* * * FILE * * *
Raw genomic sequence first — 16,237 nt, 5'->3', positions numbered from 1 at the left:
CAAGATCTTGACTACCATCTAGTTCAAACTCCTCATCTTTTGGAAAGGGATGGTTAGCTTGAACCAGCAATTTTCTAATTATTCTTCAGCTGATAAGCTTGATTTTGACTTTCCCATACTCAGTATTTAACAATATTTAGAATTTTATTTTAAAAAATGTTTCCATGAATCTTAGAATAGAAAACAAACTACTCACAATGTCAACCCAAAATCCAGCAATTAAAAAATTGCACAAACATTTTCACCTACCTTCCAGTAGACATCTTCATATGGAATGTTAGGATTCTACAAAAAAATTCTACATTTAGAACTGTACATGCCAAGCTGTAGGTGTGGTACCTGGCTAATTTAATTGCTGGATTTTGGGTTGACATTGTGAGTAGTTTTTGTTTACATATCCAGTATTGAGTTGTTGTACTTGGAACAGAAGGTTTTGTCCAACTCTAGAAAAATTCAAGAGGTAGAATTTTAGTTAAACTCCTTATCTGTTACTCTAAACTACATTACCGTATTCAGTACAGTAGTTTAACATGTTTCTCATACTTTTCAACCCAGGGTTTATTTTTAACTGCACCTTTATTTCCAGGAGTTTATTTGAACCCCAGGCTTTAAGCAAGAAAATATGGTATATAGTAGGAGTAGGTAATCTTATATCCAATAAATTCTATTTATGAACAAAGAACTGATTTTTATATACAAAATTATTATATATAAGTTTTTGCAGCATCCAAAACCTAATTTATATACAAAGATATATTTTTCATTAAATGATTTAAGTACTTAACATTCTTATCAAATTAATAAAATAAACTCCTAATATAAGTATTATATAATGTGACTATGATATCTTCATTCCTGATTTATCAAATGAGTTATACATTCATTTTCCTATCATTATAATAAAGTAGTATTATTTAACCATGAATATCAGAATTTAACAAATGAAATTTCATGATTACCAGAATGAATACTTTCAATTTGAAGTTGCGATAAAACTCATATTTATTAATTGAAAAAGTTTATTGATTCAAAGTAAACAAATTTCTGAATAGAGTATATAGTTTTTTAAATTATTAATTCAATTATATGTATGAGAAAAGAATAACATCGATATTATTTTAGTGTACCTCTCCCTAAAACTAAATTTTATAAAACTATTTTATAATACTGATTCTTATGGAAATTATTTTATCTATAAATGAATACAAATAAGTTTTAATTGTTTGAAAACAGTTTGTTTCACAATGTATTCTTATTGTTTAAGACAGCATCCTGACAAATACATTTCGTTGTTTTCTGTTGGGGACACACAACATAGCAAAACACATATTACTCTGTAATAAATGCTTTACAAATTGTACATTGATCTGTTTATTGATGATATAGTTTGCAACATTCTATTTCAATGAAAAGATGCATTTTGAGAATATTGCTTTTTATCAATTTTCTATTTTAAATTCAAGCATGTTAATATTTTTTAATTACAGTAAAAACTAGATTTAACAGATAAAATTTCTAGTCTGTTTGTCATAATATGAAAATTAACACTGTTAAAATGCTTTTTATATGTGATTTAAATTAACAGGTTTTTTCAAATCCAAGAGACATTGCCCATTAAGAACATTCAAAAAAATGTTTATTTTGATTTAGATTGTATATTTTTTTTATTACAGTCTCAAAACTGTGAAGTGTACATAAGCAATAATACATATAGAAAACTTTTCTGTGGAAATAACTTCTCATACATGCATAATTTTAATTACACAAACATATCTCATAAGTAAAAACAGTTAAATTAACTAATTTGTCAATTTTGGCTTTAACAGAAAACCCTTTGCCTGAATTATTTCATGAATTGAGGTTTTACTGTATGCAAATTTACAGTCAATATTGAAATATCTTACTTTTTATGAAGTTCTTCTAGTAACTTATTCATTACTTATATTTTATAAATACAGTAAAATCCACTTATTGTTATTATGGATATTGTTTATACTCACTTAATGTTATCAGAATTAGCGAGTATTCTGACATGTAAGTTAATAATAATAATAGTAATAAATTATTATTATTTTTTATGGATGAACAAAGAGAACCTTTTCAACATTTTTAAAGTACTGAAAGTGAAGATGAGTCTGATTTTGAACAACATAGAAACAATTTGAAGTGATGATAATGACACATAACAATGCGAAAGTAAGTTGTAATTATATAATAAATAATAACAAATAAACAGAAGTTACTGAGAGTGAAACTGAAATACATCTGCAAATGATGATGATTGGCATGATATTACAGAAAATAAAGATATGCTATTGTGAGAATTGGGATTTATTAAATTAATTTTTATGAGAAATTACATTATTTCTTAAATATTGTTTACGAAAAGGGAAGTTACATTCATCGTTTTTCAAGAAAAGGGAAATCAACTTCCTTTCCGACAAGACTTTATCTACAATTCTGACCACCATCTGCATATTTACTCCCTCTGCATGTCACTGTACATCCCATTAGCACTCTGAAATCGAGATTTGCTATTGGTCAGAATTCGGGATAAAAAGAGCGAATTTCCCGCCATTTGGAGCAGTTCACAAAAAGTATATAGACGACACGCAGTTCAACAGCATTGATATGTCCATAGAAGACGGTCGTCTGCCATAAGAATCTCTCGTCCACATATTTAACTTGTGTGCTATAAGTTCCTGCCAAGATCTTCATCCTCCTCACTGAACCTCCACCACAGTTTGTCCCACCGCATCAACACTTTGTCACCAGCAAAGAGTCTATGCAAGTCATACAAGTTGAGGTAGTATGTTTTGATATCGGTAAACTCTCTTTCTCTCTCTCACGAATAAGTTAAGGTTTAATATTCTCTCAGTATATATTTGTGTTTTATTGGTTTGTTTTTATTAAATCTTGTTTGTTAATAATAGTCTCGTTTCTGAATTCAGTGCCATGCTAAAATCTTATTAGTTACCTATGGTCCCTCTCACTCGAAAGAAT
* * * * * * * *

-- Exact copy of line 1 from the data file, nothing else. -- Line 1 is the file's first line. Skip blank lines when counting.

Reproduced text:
Raw genomic sequence first — 16,237 nt, 5'->3', positions numbered from 1 at the left: